Colorado’s No. 2 craft brewer plans to stop brewing beer in Denver next month and will relocate all of its beer-making operations to a larger, state-of-the-art brewery it recently acquired in Maryland.

Flying Dog Brewery will maintain its corporate headquarters in Denver, keeping administrative, sales and marketing staff here. The company’s beer also will continue to be distributed in Colorado.

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Beer hunt

December 1st, 2007 · Comments Off on Beer hunt

I mentioned that I wanted to try some of Bells Winter White Ale, well we were out at the Lost Dog Cafe in Arlington VA and I found a six pack

Bells beer at the Lost Dog Cafe Bells Winter White Ale at the Lost Dog Cafe

So while there I had a pint of Bells Porter a print of Stone IPA and a six pack of Winter White Ale to go.

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Beer Disasters

December 1st, 2007 · Comments Off on Beer Disasters

This week saw a couple of beer disasters, first Guinness loose 36,000 pints of beer now a 40 tonnes of beer is lost in a motor way accident. I just hope someone is enjoying some of that beer.

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Winter warmers.

November 29th, 2007 · Comments Off on Winter warmers.

Interested in some winter bears, the Pittsburgh Tribune has a review of some winter seasonals. After reading

Going in a completely different direction, Bell’s Brewery Winter White Ale uses American wheat and classic German Hefe and Belgian yeasts for a spicy, fruity brew with a clean, frothy finish. “While winter is dark and bleak,” Bell says, “your beer doesn’t have to be.”

I need to find a bottle or even better find somewhere that has it on tap.

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Whats in the fridge

November 28th, 2007 · Comments Off on Whats in the fridge

Rogue and Caledonian

I picked up a six pack of Rogue’s Santa’s Private Reserve from World Market in Dulles. I wasn’t sure what to expect but thought it might be a winter warmer type beer. Overall disappointed in the beer, it is drinkable but in my opinion is on the bland side.

On a recent visit to Whole Foods in Reston I discovered that they were stocking Caledonian’s Golden Promise Ale. This is a very smooth season ale that I could drink all night. If you are not a fan of fizzy beers then I recommend trying this one out.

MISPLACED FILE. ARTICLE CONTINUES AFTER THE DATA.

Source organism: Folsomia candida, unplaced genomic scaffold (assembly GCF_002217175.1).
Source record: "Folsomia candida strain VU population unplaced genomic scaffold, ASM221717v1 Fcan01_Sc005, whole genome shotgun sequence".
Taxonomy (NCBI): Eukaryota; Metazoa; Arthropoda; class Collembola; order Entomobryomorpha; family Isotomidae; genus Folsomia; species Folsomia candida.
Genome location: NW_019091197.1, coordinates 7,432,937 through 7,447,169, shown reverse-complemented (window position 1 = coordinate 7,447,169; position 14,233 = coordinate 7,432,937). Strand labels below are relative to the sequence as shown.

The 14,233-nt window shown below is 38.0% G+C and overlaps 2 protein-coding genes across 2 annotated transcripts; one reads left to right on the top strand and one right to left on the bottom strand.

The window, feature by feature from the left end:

Out of the two beers the hands down winner is Caledonian’s Golden Promise Ale.

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Would you pay $30 a beer

November 21st, 2007 · Comments Off on Would you pay $30 a beer

The San Jose Mercury News is running a story on beers that are going up market. John Alderete is opening Mayfield Brewing Co. in Palo Alto.

One is a pale beer that began its life as a traditional India Pale Ale but has been fermenting, first in a French oak barrel that formerly held zinfandel, now in an American oak cabernet barrel. When he puts it into corked, Champagne-style bottles just before Christmas, he expects it to be over the top: 10 percent alcohol by volume (a strength approaching that of table wine, which averages 12 percent), with notes of wine and oak and vanilla. Alderete wants it to be a beer to savor slowly, perhaps after dinner with chocolates or a cigar.

The other two beers in barrels are equally unusual: a 13 percent imperial stout that will be aged six months in a port wine barrel and a German amber aging in a French oak cabernet barrel. The amber is about 5 percent alcohol, the same as your basic Budweiser, but in a different world of flavor and intensity. Bud, for example, is aged less than 30 days in stainless steel on a layer of beechwood chips. Bud, like most beers, is meant to be consumed fresh. Alderete’s beers and others like them are the opposite. Aging blends the flavors and the beers mature just like good wine.

Those beer sound like they would be interesting to taste. On of my favorite more expensive beers is Brooklyn Breweries Local 1.